SHORT INTRO

An experiment was conducted to find the viscosity of oil by
using the relationship between diameter and terminal velocity of a sphere. This
was done by dropping balls of different materials and masses and recording the
time taken to fall a certain distance. The results I obtained were INSERT
RESULT HERE. The oil that was used is called SAE30 and has a real value of
INSERT RESULT HERE, this is quite different to the values that were calculated
with a percentage error of INSERT RESULT HERE.

 

INTRODUCTION

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The main application for this experiment is to find the
viscosity of an oil with unknown viscosity, this can give applications such as
being able to predict how the oil will behave, and can also help in
transportation and production of the oil as well. However, the viscosity
calculated only applies to one temperature as viscosity varies greatly with
temperature.

 

The oil used was SAE 30 which
according to the manufacturers website has a dynamic viscosity of 0.2393 at a temperature of 20oC, the website that I
am using did not have any errors associated with it. According to the website
they use a rotational viscometer. This involves rotating a probe in a sample of
the liquid and the force required is used to calculate the viscosity. Another
value for SAE from a different source is 0.310 and
again does not come with errors. This is quite different to the other supposed
value, this could be due to the fact the website states three different methods
used; capillary tube viscometer, Saybolt viscometer, and a rotational viscometer.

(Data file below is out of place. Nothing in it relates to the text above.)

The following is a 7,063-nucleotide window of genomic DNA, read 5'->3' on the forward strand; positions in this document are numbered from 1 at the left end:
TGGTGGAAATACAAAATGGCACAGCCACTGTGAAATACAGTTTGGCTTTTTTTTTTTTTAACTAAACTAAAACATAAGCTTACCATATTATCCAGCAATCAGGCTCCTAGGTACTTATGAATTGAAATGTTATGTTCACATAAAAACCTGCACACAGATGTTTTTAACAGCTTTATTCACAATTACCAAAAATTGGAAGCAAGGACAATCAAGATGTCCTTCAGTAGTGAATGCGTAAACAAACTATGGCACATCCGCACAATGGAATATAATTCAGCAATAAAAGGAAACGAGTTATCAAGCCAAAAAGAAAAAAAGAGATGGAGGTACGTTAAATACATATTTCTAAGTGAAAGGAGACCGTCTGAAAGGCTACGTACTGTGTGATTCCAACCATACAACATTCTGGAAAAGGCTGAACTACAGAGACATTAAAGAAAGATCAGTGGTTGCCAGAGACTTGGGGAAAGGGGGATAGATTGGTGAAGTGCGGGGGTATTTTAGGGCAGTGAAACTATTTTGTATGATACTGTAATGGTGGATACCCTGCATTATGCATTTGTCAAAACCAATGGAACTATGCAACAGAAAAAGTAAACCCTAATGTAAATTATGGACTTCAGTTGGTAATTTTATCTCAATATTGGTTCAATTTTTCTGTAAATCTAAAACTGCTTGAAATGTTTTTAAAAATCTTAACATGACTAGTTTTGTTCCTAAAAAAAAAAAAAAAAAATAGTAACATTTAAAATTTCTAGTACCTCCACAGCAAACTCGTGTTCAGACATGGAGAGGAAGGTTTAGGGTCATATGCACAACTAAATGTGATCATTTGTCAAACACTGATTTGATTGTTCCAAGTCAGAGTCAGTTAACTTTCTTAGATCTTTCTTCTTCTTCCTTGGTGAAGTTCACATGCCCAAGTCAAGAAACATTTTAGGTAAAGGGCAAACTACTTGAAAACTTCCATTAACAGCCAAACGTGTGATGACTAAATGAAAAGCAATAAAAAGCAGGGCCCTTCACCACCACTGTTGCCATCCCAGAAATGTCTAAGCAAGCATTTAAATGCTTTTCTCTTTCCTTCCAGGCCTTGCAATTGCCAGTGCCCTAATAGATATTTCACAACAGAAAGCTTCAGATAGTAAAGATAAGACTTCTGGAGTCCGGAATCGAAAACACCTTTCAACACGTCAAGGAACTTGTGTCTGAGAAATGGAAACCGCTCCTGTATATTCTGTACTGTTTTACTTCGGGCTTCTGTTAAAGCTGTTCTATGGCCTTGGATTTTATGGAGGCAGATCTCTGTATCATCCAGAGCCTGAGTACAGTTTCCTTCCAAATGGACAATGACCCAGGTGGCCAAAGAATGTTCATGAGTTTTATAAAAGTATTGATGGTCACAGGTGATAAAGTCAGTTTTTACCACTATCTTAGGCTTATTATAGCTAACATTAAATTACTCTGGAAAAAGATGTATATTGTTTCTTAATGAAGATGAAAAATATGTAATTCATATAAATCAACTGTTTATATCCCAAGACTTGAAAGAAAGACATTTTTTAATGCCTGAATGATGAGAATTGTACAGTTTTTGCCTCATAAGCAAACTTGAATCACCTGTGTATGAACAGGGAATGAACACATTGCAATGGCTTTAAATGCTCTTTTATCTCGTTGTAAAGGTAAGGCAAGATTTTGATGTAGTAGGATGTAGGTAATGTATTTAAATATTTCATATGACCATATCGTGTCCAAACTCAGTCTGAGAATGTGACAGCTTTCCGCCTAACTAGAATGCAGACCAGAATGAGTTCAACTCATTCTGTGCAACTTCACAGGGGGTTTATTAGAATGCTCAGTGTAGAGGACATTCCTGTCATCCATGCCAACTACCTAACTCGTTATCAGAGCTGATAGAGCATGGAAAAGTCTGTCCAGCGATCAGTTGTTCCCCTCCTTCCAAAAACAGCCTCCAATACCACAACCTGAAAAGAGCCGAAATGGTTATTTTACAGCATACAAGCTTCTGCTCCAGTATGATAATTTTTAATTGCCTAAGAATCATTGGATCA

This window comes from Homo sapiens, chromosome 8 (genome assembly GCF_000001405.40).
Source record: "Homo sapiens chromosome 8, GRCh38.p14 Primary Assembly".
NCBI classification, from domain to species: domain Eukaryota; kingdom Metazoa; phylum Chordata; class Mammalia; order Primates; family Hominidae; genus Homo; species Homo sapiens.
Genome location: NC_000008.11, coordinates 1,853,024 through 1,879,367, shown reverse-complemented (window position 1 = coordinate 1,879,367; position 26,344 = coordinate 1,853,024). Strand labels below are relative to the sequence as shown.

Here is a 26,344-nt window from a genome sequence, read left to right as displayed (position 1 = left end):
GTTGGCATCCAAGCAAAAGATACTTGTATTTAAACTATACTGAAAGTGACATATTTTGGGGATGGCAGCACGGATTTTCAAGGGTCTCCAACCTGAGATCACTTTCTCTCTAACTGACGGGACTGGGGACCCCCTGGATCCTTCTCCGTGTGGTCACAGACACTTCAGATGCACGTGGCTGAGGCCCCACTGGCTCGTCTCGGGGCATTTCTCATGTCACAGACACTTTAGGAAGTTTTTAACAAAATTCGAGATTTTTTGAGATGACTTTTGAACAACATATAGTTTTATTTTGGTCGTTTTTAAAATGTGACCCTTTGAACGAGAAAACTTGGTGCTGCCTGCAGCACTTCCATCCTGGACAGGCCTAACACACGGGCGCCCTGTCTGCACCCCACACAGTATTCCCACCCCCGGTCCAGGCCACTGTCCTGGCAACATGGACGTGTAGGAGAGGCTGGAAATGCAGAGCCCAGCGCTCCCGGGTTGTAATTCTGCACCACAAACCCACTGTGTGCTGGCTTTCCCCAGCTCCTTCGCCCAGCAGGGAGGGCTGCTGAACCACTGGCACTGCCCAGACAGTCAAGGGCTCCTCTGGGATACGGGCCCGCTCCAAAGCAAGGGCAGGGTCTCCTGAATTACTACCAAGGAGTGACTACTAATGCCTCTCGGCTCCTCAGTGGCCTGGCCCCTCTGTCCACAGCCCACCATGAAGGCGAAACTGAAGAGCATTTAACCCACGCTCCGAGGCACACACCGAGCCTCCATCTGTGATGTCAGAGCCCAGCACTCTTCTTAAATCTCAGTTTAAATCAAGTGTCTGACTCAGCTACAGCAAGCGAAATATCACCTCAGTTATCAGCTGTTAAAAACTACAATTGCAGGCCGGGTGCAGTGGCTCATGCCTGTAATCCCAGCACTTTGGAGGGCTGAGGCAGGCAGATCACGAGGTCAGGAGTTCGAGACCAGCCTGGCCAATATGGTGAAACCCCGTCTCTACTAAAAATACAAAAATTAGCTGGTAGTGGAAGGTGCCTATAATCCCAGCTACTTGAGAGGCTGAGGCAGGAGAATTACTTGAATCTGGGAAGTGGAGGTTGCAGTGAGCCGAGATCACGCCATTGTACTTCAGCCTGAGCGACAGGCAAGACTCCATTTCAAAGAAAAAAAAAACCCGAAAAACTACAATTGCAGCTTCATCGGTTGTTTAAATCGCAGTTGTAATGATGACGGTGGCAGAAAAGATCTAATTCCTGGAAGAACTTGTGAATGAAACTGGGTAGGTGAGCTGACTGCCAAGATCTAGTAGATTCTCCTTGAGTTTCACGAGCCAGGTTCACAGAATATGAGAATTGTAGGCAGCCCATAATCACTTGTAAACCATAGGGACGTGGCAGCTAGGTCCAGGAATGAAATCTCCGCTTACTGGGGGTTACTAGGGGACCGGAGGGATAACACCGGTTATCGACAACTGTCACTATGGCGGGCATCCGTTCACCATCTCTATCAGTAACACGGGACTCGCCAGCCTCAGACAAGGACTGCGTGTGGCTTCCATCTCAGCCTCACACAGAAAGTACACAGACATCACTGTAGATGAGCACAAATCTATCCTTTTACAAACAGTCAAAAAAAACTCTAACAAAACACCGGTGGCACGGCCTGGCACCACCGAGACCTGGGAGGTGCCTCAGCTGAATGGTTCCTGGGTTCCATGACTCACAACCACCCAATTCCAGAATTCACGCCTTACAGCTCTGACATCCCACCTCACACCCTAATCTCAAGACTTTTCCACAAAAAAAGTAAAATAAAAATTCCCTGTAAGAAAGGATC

A saybolt viscometer calculates viscosity by heating the oil until it fills a
container of known volume, and a capillary tube viscometer measures the time
taken for a known value of oil to flow through a capillary with known diameter
and

length.

 

The
method that I used involved dropping a spherical ball into a cylinder of the
oil and calculating the terminal velocity which I then, using stokes law and
other equations allowed me to calculate the viscosity of the oil. To have an
accurate answer two different types of materials were used, this way the
viscosity of the oil should be the same in both cases and it would give further
credibility to our answer. However, the values I obtained varied by nearly
double, which then led me to believe that a mistake was made during the
experiment most likely when dropping the WHICHEVER HAD THE MOST DIFFERENCE as
this was nearly double the reported value of the viscosity for the oil.

 

THEORY

The experiment that I did finds the value for the dynamic
viscosity of an unknown oil. This is mainly done by using stokes law where  is viscous drag force and  is the viscosity of the fluid:

In the case of our experiment the total acceleration needs
to be zero as the sphere will be travelling at terminal velocity. This can be
done by formulating an equation using newtons second law and making the
resultant force equal to its weight minus the buoyancy force .

In order for the acceleration to be zero the resultant force
must equal  as this means that the ball will be travelling
at terminal velocity. Now with  equation one and two can be substituted
together.

The buoyancy force in the case of the sphere is equal to  with  being the buoyancy of the liquid. The buoyancy
force  can now be substituted into the equation and  can be changed into  as this will allow for easier simplifying
later with  being the density of the sphere and  as the volume of the ball. Now substituting
both of these into the equation and simplifying you get the equation: